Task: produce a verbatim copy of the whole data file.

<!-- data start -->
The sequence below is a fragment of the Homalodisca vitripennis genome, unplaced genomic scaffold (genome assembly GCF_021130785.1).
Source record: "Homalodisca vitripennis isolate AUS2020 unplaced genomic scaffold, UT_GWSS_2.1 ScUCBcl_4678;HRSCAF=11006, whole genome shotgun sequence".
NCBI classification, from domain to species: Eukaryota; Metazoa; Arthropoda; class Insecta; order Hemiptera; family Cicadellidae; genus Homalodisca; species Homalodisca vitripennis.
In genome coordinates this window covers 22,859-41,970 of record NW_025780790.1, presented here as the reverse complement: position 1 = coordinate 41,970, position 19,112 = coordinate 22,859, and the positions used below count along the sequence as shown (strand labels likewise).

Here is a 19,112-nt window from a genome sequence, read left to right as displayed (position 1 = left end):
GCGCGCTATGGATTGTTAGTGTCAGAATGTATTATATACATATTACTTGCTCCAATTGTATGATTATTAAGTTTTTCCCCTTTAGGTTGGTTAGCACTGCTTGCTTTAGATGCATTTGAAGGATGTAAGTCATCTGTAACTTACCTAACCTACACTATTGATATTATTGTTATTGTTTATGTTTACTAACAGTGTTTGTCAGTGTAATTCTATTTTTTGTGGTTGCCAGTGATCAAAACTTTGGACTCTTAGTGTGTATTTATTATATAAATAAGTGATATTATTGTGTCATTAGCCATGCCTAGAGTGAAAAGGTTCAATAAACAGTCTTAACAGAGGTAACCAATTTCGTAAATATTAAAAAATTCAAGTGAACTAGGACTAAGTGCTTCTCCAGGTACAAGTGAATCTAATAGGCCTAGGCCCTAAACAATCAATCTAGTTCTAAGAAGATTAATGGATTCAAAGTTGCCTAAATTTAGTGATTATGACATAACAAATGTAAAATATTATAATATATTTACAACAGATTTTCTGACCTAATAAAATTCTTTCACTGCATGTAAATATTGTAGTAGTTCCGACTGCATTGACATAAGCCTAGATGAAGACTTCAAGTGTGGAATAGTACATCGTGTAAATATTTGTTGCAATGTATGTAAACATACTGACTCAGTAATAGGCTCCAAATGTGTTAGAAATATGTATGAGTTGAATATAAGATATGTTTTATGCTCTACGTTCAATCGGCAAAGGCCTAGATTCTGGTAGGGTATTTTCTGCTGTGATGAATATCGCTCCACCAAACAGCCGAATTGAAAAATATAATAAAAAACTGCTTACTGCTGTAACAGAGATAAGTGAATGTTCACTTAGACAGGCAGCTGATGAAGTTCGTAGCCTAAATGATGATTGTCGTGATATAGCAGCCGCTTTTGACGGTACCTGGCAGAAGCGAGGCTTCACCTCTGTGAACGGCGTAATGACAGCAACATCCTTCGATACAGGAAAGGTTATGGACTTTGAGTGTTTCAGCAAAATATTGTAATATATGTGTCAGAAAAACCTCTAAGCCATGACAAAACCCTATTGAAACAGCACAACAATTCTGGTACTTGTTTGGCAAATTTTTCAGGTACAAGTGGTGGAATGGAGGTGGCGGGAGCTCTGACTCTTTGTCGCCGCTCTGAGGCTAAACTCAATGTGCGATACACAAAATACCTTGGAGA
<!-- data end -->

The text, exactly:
The sequence below is a fragment of the Homalodisca vitripennis genome, unplaced genomic scaffold (genome assembly GCF_021130785.1).
Source record: "Homalodisca vitripennis isolate AUS2020 unplaced genomic scaffold, UT_GWSS_2.1 ScUCBcl_4678;HRSCAF=11006, whole genome shotgun sequence".
NCBI classification, from domain to species: Eukaryota; Metazoa; Arthropoda; class Insecta; order Hemiptera; family Cicadellidae; genus Homalodisca; species Homalodisca vitripennis.
In genome coordinates this window covers 22,859-41,970 of record NW_025780790.1, presented here as the reverse complement: position 1 = coordinate 41,970, position 19,112 = coordinate 22,859, and the positions used below count along the sequence as shown (strand labels likewise).

Here is a 19,112-nt window from a genome sequence, read left to right as displayed (position 1 = left end):
GCGCGCTATGGATTGTTAGTGTCAGAATGTATTATATACATATTACTTGCTCCAATTGTATGATTATTAAGTTTTTCCCCTTTAGGTTGGTTAGCACTGCTTGCTTTAGATGCATTTGAAGGATGTAAGTCATCTGTAACTTACCTAACCTACACTATTGATATTATTGTTATTGTTTATGTTTACTAACAGTGTTTGTCAGTGTAATTCTATTTTTTGTGGTTGCCAGTGATCAAAACTTTGGACTCTTAGTGTGTATTTATTATATAAATAAGTGATATTATTGTGTCATTAGCCATGCCTAGAGTGAAAAGGTTCAATAAACAGTCTTAACAGAGGTAACCAATTTCGTAAATATTAAAAAATTCAAGTGAACTAGGACTAAGTGCTTCTCCAGGTACAAGTGAATCTAATAGGCCTAGGCCCTAAACAATCAATCTAGTTCTAAGAAGATTAATGGATTCAAAGTTGCCTAAATTTAGTGATTATGACATAACAAATGTAAAATATTATAATATATTTACAACAGATTTTCTGACCTAATAAAATTCTTTCACTGCATGTAAATATTGTAGTAGTTCCGACTGCATTGACATAAGCCTAGATGAAGACTTCAAGTGTGGAATAGTACATCGTGTAAATATTTGTTGCAATGTATGTAAACATACTGACTCAGTAATAGGCTCCAAATGTGTTAGAAATATGTATGAGTTGAATATAAGATATGTTTTATGCTCTACGTTCAATCGGCAAAGGCCTAGATTCTGGTAGGGTATTTTCTGCTGTGATGAATATCGCTCCACCAAACAGCCGAATTGAAAAATATAATAAAAAACTGCTTACTGCTGTAACAGAGATAAGTGAATGTTCACTTAGACAGGCAGCTGATGAAGTTCGTAGCCTAAATGATGATTGTCGTGATATAGCAGCCGCTTTTGACGGTACCTGGCAGAAGCGAGGCTTCACCTCTGTGAACGGCGTAATGACAGCAACATCCTTCGATACAGGAAAGGTTATGGACTTTGAGTGTTTCAGCAAAATATTGTAATATATGTGTCAGAAAAACCTCTAAGCCATGACAAAACCCTATTGAAACAGCACAACAATTCTGGTACTTGTTTGGCAAATTTTTCAGGTACAAGTGGTGGAATGGAGGTGGCGGGAGCTCTGACTCTTTGTCGCCGCTCTGAGGCTAAACTCAATGTGCGATACACAAAATACCTTGGAGA